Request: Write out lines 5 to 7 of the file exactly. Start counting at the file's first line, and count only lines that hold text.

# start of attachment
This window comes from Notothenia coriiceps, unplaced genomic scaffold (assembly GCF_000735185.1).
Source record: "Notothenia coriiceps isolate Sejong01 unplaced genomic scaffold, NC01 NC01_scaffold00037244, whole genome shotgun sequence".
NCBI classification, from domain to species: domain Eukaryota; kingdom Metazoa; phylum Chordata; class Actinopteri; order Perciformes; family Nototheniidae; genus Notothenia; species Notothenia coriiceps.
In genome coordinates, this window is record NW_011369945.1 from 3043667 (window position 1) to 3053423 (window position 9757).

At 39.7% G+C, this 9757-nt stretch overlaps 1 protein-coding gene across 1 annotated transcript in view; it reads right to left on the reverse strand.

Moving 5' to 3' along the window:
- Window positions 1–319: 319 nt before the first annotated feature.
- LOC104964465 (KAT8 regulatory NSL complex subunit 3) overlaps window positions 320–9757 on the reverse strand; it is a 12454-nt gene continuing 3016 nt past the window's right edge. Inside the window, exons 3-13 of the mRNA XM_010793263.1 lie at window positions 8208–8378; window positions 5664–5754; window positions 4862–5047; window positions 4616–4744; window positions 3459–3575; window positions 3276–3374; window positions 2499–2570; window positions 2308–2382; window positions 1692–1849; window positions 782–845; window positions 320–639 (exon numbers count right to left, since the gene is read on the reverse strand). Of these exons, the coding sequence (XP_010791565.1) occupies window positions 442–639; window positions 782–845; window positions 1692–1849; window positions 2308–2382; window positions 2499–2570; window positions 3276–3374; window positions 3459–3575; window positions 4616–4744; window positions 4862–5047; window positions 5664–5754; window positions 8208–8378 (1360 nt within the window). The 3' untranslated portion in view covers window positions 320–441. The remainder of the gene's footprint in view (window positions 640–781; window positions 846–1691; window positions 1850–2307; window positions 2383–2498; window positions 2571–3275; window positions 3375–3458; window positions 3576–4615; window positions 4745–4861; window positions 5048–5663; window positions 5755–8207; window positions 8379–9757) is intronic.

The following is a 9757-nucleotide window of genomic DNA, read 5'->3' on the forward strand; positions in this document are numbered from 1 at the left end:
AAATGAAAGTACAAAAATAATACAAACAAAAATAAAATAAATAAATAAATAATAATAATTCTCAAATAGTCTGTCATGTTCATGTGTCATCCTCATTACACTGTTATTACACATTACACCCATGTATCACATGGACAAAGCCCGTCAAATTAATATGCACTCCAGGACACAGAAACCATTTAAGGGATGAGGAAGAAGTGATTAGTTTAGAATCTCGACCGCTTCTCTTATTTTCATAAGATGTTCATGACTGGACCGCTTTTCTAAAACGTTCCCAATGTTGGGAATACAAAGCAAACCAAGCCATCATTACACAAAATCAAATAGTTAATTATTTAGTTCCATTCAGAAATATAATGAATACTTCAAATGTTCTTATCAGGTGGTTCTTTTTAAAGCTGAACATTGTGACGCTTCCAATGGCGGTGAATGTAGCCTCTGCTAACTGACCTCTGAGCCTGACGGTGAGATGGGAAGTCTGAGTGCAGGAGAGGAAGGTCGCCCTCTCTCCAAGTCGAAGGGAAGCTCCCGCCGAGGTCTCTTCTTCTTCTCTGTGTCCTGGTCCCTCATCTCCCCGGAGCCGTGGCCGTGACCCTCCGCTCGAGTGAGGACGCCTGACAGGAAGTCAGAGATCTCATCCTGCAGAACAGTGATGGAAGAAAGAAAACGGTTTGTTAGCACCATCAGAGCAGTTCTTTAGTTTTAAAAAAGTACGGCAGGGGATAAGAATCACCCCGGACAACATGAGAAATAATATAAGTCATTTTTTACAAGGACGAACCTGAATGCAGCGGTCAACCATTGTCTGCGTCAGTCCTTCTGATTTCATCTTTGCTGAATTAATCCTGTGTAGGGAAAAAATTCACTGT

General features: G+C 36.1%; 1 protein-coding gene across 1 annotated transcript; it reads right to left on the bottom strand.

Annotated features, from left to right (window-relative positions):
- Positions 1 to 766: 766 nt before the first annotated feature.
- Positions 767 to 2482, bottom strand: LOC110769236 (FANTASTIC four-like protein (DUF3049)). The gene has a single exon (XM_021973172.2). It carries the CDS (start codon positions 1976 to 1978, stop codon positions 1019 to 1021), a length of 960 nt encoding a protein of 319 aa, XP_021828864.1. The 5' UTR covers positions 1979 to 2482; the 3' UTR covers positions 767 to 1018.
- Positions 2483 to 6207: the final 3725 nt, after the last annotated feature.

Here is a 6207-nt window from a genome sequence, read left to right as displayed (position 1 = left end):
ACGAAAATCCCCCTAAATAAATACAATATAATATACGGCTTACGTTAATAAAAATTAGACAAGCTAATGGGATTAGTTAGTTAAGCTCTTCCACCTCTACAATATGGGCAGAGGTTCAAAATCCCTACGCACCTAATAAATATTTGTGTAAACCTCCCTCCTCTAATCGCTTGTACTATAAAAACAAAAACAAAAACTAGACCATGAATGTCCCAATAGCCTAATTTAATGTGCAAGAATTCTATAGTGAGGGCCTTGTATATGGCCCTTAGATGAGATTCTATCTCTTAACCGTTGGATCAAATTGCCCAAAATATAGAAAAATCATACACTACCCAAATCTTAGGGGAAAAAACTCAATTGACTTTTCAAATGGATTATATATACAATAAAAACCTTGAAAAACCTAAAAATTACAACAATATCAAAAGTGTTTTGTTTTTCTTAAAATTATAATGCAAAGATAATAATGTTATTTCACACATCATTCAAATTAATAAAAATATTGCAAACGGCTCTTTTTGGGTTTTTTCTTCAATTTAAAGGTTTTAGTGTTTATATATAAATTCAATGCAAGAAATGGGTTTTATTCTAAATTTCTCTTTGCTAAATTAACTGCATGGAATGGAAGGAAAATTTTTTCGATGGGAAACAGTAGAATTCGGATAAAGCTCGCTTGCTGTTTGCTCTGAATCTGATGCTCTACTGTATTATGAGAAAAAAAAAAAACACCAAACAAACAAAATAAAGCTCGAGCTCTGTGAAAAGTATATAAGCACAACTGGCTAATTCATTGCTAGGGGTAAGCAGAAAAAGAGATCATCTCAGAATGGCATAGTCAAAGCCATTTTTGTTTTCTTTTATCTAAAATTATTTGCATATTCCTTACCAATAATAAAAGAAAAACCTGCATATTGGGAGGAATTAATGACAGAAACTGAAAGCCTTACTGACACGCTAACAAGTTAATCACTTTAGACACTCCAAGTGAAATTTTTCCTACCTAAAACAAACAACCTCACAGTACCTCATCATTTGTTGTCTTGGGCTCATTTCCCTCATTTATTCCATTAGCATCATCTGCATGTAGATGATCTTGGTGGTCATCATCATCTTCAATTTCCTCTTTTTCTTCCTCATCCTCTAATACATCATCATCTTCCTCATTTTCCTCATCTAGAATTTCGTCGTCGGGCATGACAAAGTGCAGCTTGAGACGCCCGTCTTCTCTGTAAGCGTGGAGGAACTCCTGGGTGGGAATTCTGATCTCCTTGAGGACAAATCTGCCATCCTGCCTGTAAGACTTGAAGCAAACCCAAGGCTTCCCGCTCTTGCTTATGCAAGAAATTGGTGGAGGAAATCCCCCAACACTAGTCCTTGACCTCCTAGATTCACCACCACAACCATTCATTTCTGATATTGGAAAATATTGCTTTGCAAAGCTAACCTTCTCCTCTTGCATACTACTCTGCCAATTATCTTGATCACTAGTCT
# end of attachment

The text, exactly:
At 39.7% G+C, this 9757-nt stretch overlaps 1 protein-coding gene across 1 annotated transcript in view; it reads right to left on the reverse strand.

Moving 5' to 3' along the window:
- Window positions 1–319: 319 nt before the first annotated feature.